While stumping in Michigan yesterday, Republican presidential candidate Ben Carson paid a visit to faith-based Spring Arbor University, where he told students America should be a “Judeo-Christian” nation that will defend women’s rights.
Dr. Carson’s speech took place days after his hotly-debated comments on “Meet the Press” last Sunday, when he claimed that a Muslim should not be president because, in his opinion, Islam contradicts American values and the US Constitution.
Others, however, defended Carson, from “Fox & Friends” co-host Brian Kilmeade to Indian-American journalist Asra Nomani, who penned an opinion piece called “To This Secular Muslim, Ben Carson Had A Point” for the Daily Beast. No matter where Muslim communities are, Nomani writes, they “still struggle with existential questions about whether Islam is compatible with democracy and secularism.”
According to the Detroit News, Carson clarified that he would only object to a Muslim candidate who was not “willing to put the Constitution above their ideology”: an accusation some liberals might bring against Carson himself, whose image as a devout Christian with conservative social values has helped him rise to number two in the Republican field.
In Spring Arbor, Carson accused critics of over-sensitivity: “I have no interest in being like everybody else and giving away all of our values and principles for the sake of political correctness,” he said."There is such a thing as an American dream and the American way. Anybody is welcome to come to America, but they don't get to change who we are.”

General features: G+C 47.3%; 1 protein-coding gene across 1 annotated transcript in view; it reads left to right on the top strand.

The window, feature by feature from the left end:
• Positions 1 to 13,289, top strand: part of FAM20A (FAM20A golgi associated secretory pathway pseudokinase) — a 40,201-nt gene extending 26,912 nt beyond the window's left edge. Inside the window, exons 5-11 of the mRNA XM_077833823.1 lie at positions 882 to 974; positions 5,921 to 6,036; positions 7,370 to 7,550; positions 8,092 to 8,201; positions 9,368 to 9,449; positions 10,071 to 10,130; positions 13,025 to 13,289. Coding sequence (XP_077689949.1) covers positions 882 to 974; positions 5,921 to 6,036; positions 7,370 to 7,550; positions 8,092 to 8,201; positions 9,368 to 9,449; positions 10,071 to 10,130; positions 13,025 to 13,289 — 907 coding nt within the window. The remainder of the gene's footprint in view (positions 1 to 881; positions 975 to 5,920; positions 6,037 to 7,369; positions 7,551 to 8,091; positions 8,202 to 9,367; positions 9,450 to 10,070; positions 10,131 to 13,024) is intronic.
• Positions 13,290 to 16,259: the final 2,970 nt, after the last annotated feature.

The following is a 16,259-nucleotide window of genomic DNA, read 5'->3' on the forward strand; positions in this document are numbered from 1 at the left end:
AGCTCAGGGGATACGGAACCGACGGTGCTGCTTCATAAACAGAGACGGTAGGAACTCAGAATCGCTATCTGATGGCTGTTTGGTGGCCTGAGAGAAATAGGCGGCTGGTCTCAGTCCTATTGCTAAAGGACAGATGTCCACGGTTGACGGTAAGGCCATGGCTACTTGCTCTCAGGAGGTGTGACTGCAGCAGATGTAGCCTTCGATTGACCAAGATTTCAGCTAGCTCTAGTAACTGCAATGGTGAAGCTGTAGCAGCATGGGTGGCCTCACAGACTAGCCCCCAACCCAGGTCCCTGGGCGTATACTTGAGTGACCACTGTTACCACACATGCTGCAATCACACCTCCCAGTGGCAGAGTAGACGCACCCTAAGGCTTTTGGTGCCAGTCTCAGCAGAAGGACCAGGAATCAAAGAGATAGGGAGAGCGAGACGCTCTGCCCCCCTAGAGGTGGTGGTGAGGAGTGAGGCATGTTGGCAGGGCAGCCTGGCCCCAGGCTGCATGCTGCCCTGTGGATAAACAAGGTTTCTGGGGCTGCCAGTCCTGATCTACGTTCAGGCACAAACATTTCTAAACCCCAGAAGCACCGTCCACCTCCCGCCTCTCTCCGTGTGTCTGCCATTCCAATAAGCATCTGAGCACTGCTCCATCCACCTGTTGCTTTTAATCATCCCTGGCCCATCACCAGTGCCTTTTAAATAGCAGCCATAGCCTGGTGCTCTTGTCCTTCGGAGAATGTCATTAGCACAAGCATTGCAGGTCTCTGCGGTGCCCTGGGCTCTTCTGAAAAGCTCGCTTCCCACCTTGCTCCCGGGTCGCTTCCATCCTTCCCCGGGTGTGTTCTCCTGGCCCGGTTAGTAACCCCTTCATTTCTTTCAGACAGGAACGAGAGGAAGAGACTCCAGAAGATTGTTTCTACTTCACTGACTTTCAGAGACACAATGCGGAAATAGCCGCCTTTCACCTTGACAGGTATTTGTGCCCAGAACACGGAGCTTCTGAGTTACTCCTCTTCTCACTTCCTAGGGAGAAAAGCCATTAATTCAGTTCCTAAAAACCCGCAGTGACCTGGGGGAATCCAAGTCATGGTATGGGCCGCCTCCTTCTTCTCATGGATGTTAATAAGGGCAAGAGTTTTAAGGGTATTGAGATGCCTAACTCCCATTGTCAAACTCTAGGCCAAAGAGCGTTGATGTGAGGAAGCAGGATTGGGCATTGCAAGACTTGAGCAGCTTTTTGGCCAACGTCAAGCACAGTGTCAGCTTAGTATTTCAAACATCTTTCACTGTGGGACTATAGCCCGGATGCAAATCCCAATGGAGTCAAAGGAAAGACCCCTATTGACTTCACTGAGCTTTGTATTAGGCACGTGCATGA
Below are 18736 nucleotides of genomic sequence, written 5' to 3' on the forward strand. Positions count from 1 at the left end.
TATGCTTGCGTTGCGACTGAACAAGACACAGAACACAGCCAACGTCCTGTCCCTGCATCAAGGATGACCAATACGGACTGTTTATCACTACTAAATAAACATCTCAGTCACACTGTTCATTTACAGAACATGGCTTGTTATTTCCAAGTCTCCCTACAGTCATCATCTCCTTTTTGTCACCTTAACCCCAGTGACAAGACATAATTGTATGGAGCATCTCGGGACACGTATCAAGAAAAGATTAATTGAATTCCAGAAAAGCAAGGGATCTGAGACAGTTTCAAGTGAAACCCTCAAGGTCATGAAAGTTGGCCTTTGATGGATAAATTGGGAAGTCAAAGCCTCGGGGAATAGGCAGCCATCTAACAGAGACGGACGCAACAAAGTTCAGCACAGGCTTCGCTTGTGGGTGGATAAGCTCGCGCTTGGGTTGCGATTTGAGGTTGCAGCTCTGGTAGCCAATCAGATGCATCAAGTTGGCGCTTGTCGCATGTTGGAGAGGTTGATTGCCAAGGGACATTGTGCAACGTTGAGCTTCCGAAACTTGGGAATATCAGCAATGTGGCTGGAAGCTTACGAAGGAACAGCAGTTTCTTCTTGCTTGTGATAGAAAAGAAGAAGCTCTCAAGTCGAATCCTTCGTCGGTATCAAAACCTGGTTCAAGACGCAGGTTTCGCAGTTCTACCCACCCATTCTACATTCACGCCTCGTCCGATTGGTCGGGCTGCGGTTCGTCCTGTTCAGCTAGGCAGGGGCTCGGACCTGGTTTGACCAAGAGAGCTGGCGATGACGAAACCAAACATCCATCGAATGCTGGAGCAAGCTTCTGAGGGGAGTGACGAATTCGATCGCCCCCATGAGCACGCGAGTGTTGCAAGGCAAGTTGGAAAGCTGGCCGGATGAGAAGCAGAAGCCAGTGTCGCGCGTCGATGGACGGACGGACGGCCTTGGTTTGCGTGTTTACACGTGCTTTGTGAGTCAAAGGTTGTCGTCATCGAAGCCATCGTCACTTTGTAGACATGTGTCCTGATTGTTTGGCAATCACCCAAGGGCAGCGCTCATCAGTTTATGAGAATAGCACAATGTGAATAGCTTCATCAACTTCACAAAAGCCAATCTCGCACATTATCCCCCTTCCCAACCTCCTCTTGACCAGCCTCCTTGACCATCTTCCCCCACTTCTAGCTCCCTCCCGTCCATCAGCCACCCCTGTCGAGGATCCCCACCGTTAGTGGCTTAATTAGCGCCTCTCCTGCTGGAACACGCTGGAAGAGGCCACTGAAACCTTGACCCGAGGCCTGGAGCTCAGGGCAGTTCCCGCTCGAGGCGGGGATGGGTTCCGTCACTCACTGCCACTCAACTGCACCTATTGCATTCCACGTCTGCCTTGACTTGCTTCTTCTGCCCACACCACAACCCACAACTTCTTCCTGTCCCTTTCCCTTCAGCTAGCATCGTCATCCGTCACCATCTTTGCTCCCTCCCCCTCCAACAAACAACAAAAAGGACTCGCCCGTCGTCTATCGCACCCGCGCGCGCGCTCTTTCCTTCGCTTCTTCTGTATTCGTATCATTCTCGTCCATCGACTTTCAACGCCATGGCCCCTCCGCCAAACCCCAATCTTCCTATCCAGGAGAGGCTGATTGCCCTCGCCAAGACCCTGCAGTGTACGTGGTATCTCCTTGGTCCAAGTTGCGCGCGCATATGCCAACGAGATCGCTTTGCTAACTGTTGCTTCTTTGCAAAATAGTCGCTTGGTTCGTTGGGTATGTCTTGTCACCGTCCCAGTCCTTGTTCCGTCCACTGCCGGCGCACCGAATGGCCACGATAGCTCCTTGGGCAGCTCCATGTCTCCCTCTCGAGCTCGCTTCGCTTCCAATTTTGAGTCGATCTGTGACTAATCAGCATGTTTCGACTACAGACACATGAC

As examples, he pointed to Sharia law, a diverse system of religious rules followed by some Muslim societies, arguing that it oppresses women and treats them like “chattel.” “We do not want to import that type of ideology into America,” he declared.
Carson also denounced the frequent Democrat assertion that Republicans are waging a “war on women” by advocating limits on reproductive health care, dismissing the idea as “phony” and talking about the powerful role women have played in his own life.
Carson’s own positions on such women’s issues have been difficult to pin down, despite the popular perception that he is anti-abortion.
Politico reports that, as a pediatric neurosurgeon, Carson made referrals for women seeking abortions, but he maintains that he is personally pro-life; however, he has refused to specify a legal opinion on the issue, other than saying that he supports a bill to delegalize abortion after 20 weeks. According to campaign communications director Doug Watts, Carson believes that it the debate on abortion is a battle for “hearts and minds,” not courts.
Nevertheless, some women’s advocates believe Carson’s opinions could endanger reproductive rights. In May, Cecile Richards, President of the Planned Parenthood Action Fund, issued a statement on Carson’s candidacy:
“If Ben Carson doesn’t trust women to make their own health care decisions, then women can’t trust Ben Carson to be president,” she said.